When Phil Bredesen ran his last statewide office race before this year in the 2006 gubernatorial election, the Democratic former Nashville mayor swept all 95 counties in Tennessee, winning re-election in most of the rural counties around Chattanooga with more than two thirds of the vote.
But in his Senate bid this month against Republican U.S. Rep. Marsha Blackburn, R-Tennessee, Bredesen lost every county in Southeast Tennessee and was defeated in most rural counties around Chattanooga by better than a 2-to-1 margin.
Bredesen won only three counties — the same as Democratic gubernatorial candidate Karl Dean, another former Nashville mayor who was easily defeated by GOP candidate Bill Lee.
Democrats won the two biggest counties in the state in Memphis (Shelby County) and Nashville (Davidson County) and a majority of votes cast in the city of Chattanooga in the statewide contests for U.S. senate and governor. But outside of those urban areas, voters cast ballots overwhelmingly for GOP candidates.
The divide was even starker in Georgia, where Republican Brian Kemp narrowly won the statewide election for governor even after losing the state's biggest cities. Despite winning Atlanta where she served as minority leader in the Georgia Legislature, Democrat Stacey Abrams received only about one of every five votes in rural Northwest Georgia where Kemp beat her by a 4-to-1 margin.
Many of those same counties leaned toward the Democrats a generation ago. Outgoing Georgia Gov. Nathan Deal was first elected to the U.S. House of Representatives in 1992 from North Georgia as a Democrat, succeeding Democrat Ed Jenkins in what was then a reliably Democrat-leaning district. But Deal switched to the GOP in 1995 when fellow Georgian Newt Gingrich helped the GOP win control of the U.S. House and led the Republicans to a majority in Georgia.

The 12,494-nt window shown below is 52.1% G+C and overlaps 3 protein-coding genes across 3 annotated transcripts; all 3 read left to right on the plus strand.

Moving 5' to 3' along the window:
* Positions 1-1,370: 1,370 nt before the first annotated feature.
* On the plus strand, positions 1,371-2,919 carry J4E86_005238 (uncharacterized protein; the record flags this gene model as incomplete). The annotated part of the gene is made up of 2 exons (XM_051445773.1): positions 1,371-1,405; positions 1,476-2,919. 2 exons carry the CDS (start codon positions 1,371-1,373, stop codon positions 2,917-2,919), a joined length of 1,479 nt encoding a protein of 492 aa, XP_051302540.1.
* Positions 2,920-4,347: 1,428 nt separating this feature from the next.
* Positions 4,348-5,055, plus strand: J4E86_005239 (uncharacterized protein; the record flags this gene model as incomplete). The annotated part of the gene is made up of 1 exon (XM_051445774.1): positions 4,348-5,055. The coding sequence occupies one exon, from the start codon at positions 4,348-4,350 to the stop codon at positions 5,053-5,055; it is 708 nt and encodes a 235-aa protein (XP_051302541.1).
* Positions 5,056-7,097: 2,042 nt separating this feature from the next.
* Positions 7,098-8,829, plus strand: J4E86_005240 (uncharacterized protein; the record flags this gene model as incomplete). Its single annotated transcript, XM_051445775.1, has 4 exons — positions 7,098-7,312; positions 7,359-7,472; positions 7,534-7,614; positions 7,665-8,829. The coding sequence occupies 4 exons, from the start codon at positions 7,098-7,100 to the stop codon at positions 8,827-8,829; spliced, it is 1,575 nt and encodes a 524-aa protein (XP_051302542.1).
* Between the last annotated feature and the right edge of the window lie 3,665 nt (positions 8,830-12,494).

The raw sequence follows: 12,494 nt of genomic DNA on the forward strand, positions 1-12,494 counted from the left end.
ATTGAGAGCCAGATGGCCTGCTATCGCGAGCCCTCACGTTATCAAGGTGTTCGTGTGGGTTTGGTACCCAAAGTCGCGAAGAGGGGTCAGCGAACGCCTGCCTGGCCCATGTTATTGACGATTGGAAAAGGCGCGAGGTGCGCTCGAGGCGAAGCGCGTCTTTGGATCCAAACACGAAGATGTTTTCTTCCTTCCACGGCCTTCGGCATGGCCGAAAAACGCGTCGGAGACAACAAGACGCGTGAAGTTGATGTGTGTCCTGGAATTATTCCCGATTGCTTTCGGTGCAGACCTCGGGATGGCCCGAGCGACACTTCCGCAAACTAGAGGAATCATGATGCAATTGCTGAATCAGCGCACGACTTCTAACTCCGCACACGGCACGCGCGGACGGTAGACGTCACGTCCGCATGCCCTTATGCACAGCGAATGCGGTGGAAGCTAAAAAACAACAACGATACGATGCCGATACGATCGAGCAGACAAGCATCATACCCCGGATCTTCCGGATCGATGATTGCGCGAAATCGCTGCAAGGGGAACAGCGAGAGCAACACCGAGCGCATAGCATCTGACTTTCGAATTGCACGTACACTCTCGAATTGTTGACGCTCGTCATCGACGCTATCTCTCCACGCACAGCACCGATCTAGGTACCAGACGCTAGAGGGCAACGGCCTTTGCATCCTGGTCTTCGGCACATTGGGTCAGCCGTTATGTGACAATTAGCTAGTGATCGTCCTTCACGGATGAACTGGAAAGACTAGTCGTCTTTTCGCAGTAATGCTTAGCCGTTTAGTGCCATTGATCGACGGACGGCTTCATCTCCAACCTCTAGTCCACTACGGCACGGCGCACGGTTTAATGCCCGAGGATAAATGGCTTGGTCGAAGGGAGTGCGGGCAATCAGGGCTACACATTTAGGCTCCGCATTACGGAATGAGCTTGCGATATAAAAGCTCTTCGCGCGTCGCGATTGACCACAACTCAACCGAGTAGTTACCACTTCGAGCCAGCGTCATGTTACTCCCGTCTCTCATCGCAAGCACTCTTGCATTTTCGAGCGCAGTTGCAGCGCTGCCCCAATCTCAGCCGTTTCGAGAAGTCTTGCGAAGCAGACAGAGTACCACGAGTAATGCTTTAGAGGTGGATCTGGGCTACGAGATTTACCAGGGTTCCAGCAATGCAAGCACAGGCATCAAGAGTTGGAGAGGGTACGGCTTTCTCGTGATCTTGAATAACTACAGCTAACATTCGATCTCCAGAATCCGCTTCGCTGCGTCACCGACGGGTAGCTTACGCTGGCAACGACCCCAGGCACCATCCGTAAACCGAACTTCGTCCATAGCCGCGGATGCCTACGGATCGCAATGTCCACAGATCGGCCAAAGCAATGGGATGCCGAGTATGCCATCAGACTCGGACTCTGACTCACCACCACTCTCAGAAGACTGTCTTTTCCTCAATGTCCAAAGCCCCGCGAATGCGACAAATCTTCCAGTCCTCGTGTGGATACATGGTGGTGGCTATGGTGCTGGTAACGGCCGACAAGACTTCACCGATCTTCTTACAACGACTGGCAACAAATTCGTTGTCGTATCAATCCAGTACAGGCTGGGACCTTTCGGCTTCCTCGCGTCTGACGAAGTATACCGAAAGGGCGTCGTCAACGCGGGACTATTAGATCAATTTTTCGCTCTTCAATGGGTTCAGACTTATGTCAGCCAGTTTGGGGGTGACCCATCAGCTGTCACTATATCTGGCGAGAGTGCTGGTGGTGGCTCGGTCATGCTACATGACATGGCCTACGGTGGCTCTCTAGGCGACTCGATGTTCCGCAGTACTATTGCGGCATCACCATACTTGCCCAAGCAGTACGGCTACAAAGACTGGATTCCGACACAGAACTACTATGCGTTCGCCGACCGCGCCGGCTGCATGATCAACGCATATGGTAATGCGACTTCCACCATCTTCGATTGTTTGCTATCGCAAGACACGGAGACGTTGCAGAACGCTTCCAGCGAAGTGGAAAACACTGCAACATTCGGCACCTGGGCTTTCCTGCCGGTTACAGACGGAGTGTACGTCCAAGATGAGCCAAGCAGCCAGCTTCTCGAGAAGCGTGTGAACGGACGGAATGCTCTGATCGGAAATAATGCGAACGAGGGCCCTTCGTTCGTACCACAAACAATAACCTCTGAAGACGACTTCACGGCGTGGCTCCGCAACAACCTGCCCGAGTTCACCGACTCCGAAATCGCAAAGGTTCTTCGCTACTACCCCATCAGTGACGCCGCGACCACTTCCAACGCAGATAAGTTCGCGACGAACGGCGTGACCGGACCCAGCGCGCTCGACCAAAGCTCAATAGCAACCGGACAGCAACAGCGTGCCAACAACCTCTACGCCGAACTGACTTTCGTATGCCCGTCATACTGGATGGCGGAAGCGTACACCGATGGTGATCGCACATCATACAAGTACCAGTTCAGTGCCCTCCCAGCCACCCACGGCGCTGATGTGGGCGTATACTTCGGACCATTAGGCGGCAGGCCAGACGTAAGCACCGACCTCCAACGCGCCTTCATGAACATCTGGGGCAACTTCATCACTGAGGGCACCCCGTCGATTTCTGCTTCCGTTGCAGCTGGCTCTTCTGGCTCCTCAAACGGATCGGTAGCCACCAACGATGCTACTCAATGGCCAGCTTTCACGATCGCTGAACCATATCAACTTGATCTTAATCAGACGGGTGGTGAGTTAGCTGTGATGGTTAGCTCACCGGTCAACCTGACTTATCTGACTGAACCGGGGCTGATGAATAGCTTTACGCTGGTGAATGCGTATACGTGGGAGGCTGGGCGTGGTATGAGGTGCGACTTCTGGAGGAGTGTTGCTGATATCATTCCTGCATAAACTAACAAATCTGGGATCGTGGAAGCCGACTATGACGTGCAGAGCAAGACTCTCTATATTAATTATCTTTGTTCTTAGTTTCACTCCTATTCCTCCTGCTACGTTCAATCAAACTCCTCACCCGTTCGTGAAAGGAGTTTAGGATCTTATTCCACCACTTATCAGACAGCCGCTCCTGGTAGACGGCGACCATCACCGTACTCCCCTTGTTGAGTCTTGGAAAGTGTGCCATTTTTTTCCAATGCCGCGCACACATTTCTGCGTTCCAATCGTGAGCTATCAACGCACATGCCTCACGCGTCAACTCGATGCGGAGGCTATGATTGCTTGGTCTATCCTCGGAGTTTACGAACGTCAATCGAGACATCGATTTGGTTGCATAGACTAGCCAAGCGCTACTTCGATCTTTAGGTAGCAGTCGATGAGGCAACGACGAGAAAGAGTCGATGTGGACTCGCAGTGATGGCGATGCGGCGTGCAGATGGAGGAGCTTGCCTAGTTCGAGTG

"The rural counties of the South that used to vote for Democrats are now dark red counties favoring Republicans," said Steve Gill, political editor for the Tennessee Star and a conservative radio talk show host. "The gun-owning, God-fearing, pro-life and too-high-tax fearing Democrats of the past in those rural areas are now voting for what they believe rather than what their granddaddy used to vote for as a Democrat, and that's what has changed the political landscape."
Gill said the vote margins won by both Blackburn in her Senate race and Lee in winning his gubernatorial contest in Tennessee were similar to those of Donald Trump in his 2016 presidential election and reflected the growing rural advantage for the GOP.
Tom Ingram, a longtime political consultant and former staffer for both U.S. Sens. Howard Baker and Lamar Alexander, said Tennessee has changed from a Democrat-leaning state to a solid GOP-controlled state over his lifetime. He said the partisan shift has been most pronounced in the state's rural counties.
"Tennessee is traditionally a conservative state and it has moved to a reliably Republican state, but I can remember when the Democrats were in control and I expect the political cycle could shift again in the future," Ingram said. "What we see today is not likely what we will see 10 years in the future, but right now this is a red state."
The urban/rural divide in Tennessee was exhibited in a pre-election Power Poll among opinion leaders in Tennessee, most of whom live and work in the state's biggest cities. Among the business, civic, media and political leaders across the state's biggest cities, Bredesen was favored by more than three fourths of the respondents in the urban areas sampled. But Bredesen ended up losing to Blackburn by more than 11 percentage points.
"There's a stark urban and rural divide in Tennessee," said Bruce Dobie, founder of the Power Poll.
Contact Dave Flessner at firstname.lastname@example.org or 423-757-6340.